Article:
Planning for Tomatoes
We may have two feet of snow on the ground, but the early tomato seedlings have germinated.
I do like to pick my first tomatoes in June, so I plant a few seedling in late January. They germinate in early February, and I keep up-potting them into bigger pots until it is time to plant them out. I will put a couple in a cold frame come April, and I may this year – space allowing – plant some in the hoophouse.
What are those super early babies? Wetsel Red Cherry. I love cherry tomatoes for salad, fresh salsa (especially mixed with other veggies or fruit like this Grilled Peach Salsa) and for drying. Dry cherry tomatoes are simply wonderful tossed in a green winter salad – a burst of sweet-acid tomato taste. Of course, it’s also easy to freeze bagfuls of fresh cherry tomatoes.
Cherry tomato start to produce earlier than the big ones, and by starting them in January, and keeping them happy (that’s the key), I will have tomato in June. My earliest is June 14, and that was prior to the hoophouse. Can I beat that?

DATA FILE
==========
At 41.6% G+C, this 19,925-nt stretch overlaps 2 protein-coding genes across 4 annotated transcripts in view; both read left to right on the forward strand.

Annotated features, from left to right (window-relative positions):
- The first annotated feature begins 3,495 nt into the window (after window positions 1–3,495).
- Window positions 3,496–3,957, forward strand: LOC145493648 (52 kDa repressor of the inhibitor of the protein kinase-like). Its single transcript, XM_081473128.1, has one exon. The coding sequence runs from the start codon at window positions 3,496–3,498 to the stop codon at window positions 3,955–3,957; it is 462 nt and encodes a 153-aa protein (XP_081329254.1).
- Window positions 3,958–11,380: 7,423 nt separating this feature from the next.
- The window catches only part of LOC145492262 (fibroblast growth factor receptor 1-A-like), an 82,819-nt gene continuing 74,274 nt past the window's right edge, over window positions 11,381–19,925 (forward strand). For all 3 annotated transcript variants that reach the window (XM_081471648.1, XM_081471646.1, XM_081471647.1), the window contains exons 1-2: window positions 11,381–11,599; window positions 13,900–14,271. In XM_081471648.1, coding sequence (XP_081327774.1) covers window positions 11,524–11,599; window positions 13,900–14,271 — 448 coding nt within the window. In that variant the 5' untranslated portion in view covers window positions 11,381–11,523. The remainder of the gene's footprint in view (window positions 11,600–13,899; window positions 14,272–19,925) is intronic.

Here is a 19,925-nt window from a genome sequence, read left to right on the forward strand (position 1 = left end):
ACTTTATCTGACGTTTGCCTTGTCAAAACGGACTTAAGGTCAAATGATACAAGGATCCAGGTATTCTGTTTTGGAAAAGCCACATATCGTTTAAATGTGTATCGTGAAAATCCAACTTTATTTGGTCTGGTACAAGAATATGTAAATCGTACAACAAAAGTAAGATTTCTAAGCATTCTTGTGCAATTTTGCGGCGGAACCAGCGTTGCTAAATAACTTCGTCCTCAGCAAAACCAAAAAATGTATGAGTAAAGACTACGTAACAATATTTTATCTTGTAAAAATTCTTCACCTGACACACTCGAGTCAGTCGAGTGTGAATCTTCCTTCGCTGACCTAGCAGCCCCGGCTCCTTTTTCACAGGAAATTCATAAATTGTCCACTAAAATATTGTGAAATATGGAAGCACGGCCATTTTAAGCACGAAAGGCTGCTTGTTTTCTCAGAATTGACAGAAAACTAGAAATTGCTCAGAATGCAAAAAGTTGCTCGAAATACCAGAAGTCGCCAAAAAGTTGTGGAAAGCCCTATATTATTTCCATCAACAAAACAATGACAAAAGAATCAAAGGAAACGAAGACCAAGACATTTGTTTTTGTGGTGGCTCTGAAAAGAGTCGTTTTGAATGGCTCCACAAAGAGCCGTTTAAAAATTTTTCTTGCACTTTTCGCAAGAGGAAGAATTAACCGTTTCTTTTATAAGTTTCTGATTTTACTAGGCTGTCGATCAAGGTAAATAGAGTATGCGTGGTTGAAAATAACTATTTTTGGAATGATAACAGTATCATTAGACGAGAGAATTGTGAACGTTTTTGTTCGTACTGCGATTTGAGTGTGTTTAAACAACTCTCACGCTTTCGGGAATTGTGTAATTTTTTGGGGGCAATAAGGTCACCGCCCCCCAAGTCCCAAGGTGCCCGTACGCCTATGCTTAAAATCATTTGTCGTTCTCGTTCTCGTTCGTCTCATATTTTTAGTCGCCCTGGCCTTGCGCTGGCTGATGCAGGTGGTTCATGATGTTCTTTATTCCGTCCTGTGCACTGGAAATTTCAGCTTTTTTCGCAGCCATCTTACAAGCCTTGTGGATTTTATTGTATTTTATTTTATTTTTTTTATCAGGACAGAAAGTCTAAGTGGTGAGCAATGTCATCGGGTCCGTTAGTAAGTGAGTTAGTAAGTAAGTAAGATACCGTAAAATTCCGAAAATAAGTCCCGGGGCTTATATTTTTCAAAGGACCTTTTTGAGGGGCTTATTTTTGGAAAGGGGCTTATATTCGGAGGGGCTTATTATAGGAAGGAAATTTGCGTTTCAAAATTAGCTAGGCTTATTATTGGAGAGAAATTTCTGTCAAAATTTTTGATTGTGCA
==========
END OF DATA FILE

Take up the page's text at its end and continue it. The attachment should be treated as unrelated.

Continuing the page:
So can’t say I am “dreaming” of tomatoes – after all I am consuming plenty in the form of soup, sauce, paste, confit etc from last summer canning. But I am certainly planning my tomato crop. This year I am getting more of the non-red tomatoes, and I am planting more of the canning tomatoes too. That is, those tomatoes that were bred for little pulp so that they would not give off too much liquid. They are also called paste tomatoes, processing tomatoes or sometime Italian tomatoes.
Last year I had three different paste cultivars: Amish Paste (at noon in the picture – new to me then), Roma (at 4:00) & San Marzano Sel el Redorte (at 8:00). Amish Paste is very meaty and some were longer than my hand (it was a dry summer and I don’t water that much so the specimens below were not that large). Great for sauce and paste. Roma, which I decided to try again – was fine for crushed tomatoes. San Marzano was good also for sauce and paste, to can whole and to make tomato confit – and Tomato Tatin.
Those, as well as the slicing tomatoes and more cherry, I will be starting from late February through mid-March. Trying to time the determinate paste tomato harvest for September, you know… so the ambient temperature is a little more conducive to canning.
What are your tomato plans this year? Any you can’t do without? and why?
PS: the first pepper seedlings have been emerging over the last few days. Hot pepperts up first, followed by Round of Hungary. Still waiting for the bell and Italian…